If anything, this may be the closest that Vaughn and Goldman have come into falling into Millar’s pit of nihilistic shock, where nothing truly matters and everything exists for little more than the immediacy of the shock.  Of course, that’s arguably been the underlying strain of both Kick-Ass and the first Kingsman anyway, but both of those films had a heart and secret softness that was able to offset the virus of Millar.  Without a core, and with a deliberate undercutting and minimisation of emotional sincerity throughout, The Golden Circle can’t help but bring that strain to the forefront, as all of this More causes the worst elements of The Secret Service to leak unrestrained into the bowl and almost poison the whole product, like somebody accidentally smashed a glass of hydrochloric acid over a Banana Ice Cream Sundae.  This most manifests in a more pronounced Boy’s Club atmosphere than the already Boy’s Club-y original, particularly in a twist on the “seduce a villain’s girlfriend for information” cliché that comes off like Vaughn, incensed over the reaction to the anal gag that closed the original, decided to counteract those complaints with a joke nobody could find funny but everybody would find ultra-skeevy.

All this said, I would not go so far as to call The Golden Circle outright bad.  Egerton, Pascal, and Moore (clearly having a blast as a 50s Sitcom housewife moonlighting as a Bond villain) are all great as ever, and all deserve a more focussed script than what they’ve gotten.  Although the film’s complete lack of discipline means that they eventually just become tiring to sit through, Vaughn is still one of our best technical action directors, with style, grace, and coherence to spare – I look forward to watching one particular faux-one-take fight sequence online in a few months’ time, divorced from its status as the seventh and final Final Fight, cos it’s pretty damn excellent otherwise – and he’s still got an eye for striking imagery and iconography, even if little of it means anything.  Meanwhile, if you think you’ve spotted one massive glaring flaw in Poppy’s evil plan, then you’ll be glad to know that Vaughn and Goldman noticed it right there with you, and mine it for the film’s most loaded satire…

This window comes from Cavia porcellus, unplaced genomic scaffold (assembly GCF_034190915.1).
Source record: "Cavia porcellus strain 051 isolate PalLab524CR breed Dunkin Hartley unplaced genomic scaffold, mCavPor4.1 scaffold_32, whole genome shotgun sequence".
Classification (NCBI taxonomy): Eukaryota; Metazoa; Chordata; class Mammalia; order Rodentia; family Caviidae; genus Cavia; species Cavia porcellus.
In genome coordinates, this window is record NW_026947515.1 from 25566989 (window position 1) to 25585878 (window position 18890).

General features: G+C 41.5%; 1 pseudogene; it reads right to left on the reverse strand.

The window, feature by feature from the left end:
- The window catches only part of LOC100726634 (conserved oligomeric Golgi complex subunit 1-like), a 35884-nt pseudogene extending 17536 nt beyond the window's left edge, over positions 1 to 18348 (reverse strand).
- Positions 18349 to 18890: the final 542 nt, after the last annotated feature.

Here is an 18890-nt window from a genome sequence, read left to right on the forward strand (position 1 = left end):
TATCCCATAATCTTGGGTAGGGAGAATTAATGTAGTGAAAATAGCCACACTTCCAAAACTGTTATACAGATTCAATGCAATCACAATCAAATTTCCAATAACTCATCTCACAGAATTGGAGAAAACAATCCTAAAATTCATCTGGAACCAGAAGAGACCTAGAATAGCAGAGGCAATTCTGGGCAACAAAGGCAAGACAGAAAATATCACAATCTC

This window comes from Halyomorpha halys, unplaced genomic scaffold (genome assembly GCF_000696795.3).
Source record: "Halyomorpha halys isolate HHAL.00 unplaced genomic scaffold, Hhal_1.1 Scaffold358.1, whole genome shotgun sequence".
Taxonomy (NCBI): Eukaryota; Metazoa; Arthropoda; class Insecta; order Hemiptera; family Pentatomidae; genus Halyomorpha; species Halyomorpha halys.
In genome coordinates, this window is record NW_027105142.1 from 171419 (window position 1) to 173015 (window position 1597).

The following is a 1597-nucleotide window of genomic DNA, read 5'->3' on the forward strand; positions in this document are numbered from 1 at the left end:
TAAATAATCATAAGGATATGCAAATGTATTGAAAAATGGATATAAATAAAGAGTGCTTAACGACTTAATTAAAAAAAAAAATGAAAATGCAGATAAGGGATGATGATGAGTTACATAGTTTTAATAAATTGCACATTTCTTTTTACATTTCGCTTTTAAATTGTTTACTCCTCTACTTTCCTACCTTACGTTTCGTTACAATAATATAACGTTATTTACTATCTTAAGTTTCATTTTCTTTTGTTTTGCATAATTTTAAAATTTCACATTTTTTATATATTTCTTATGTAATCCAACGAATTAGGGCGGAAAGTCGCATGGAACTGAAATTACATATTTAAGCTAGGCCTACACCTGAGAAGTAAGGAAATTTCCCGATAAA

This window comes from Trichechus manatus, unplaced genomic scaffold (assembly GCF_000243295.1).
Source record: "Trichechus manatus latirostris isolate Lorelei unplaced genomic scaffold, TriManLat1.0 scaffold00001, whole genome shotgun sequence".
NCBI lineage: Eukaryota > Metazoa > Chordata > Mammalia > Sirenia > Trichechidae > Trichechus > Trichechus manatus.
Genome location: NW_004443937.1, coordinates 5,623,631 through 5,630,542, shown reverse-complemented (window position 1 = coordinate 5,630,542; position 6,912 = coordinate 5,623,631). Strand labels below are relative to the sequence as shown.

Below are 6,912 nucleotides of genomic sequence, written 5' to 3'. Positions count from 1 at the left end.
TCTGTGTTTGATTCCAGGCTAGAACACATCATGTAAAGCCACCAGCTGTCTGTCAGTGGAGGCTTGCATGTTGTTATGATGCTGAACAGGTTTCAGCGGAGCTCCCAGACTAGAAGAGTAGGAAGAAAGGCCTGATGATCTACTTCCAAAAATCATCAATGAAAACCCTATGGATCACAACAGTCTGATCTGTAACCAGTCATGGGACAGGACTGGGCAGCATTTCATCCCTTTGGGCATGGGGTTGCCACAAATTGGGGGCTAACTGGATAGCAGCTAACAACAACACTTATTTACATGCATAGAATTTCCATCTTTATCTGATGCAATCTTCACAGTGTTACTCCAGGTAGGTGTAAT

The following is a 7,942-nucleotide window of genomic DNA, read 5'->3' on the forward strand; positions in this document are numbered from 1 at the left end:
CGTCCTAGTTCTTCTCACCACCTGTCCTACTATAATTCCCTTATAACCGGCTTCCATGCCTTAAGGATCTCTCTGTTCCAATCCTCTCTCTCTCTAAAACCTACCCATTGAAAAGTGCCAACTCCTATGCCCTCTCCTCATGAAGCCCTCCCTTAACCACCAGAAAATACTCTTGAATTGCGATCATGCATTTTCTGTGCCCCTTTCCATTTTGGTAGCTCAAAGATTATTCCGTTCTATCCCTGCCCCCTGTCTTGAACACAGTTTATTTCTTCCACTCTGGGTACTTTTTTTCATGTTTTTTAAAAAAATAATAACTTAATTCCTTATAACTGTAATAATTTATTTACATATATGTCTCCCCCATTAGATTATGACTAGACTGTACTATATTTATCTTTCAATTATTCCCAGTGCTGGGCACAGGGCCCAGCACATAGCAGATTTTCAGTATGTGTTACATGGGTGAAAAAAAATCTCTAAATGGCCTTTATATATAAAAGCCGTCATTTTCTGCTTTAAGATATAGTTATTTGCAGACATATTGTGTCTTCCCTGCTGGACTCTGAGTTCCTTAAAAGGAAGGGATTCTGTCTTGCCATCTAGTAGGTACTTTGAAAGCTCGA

…except that the film ends up shockingly pulling its punch.  You might recall that The Secret Service was willing to include sitting-President-at-the-time Barack Obama on its list of people willing to sign up to Valentine’s plan to murder all the lower-classes, and that he was rewarded for this act by joining in on the “Pomp and Circumstance” parade in its climax along, with so many of the film’s other villains.  In The Golden Circle, our President, recipient of the closest thing to an actual sincere political point that Vaughn and Goldman have put in their films to date, is… a nameless random White man played, admittedly effectively, by Bruce Greenwood.  You could play this off for narrative reasons – in-film, it’s only been a year since the events of The Secret Service, which took place in late-2014, so Trump wouldn’t have been anywhere near the White House yet.  You could play it off as everybody involved seriously thinking he would have been removed from office by now and consequently didn’t want to date it.  You could play it off as not wanting to add to the oxygen wasted on that dick-pic of a human being.  But what you can’t play off is how toothless it leaves the film feeling.

It feels like a punch pulled, a risk steadfastly avoided, whether intended to invoke that reading or not, and I focus on it only because it kind of perfectly represents The Golden Circle as a whole.  It’s a film that remains resolute in its safe-zone, content to bash out the hits and take no chances.  What few new ideas it has are bashed into the ground regardless of how much juice they contain, whilst any potentially fresh avenues are quickly discarded in favour of rehashing the spectacle of the original but louder and longer, hoping that doing so can effectively mask the absence of any lasting heart or consequences.  But it can’t.  The hollowness eventually overtakes everything, and I found myself largely bored, sat wanting the whole thing to just end already.  The Golden Circle is the kind of sequel that plays it so safe that it ends up taking the shine off of its predecessor as a result.

Vaughn and Goldman may have seen returning to Kingsman as a risk, but walking away from the table after that first successful bet on red is arguably the bigger risk.  Shame they couldn’t resist.

Callie Petch’s old man is drunker than a barrel full of monkeys.

Leave a Reply

Fill in your details below or click an icon to log in: Logo

You are commenting using your account. Log Out /  Change )

Facebook photo

You are commenting using your Facebook account. Log Out /  Change )

Connecting to %s